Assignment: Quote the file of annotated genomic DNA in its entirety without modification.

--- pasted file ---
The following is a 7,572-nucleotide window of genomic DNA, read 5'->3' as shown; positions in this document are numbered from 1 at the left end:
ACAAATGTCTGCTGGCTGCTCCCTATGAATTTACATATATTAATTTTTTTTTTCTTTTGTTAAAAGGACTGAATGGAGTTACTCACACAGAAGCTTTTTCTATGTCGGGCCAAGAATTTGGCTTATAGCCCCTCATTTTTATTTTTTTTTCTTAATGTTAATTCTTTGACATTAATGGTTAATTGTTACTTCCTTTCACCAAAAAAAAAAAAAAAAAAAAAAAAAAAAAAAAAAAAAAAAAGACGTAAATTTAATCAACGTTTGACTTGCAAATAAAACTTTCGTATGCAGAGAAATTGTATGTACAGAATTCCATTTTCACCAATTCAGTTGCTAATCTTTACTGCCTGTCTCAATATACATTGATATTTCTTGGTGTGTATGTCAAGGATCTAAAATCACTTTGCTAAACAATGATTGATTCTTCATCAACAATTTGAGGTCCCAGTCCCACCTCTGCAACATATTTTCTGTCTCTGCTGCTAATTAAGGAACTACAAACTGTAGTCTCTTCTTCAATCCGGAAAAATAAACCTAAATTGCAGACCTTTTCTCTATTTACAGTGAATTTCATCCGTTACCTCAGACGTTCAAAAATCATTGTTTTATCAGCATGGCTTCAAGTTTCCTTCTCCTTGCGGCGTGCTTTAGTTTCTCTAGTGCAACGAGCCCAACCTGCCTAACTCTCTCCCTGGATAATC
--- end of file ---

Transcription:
The following is a 7,572-nucleotide window of genomic DNA, read 5'->3' as shown; positions in this document are numbered from 1 at the left end:
ACAAATGTCTGCTGGCTGCTCCCTATGAATTTACATATATTAATTTTTTTTTTCTTTTGTTAAAAGGACTGAATGGAGTTACTCACACAGAAGCTTTTTCTATGTCGGGCCAAGAATTTGGCTTATAGCCCCTCATTTTTATTTTTTTTTCTTAATGTTAATTCTTTGACATTAATGGTTAATTGTTACTTCCTTTCACCAAAAAAAAAAAAAAAAAAAAAAAAAAAAAAAAAAAAAAAAAGACGTAAATTTAATCAACGTTTGACTTGCAAATAAAACTTTCGTATGCAGAGAAATTGTATGTACAGAATTCCATTTTCACCAATTCAGTTGCTAATCTTTACTGCCTGTCTCAATATACATTGATATTTCTTGGTGTGTATGTCAAGGATCTAAAATCACTTTGCTAAACAATGATTGATTCTTCATCAACAATTTGAGGTCCCAGTCCCACCTCTGCAACATATTTTCTGTCTCTGCTGCTAATTAAGGAACTACAAACTGTAGTCTCTTCTTCAATCCGGAAAAATAAACCTAAATTGCAGACCTTTTCTCTATTTACAGTGAATTTCATCCGTTACCTCAGACGTTCAAAAATCATTGTTTTATCAGCATGGCTTCAAGTTTCCTTCTCCTTGCGGCGTGCTTTAGTTTCTCTAGTGCAACGAGCCCAACCTGCCTAACTCTCTCCCTGGATAATC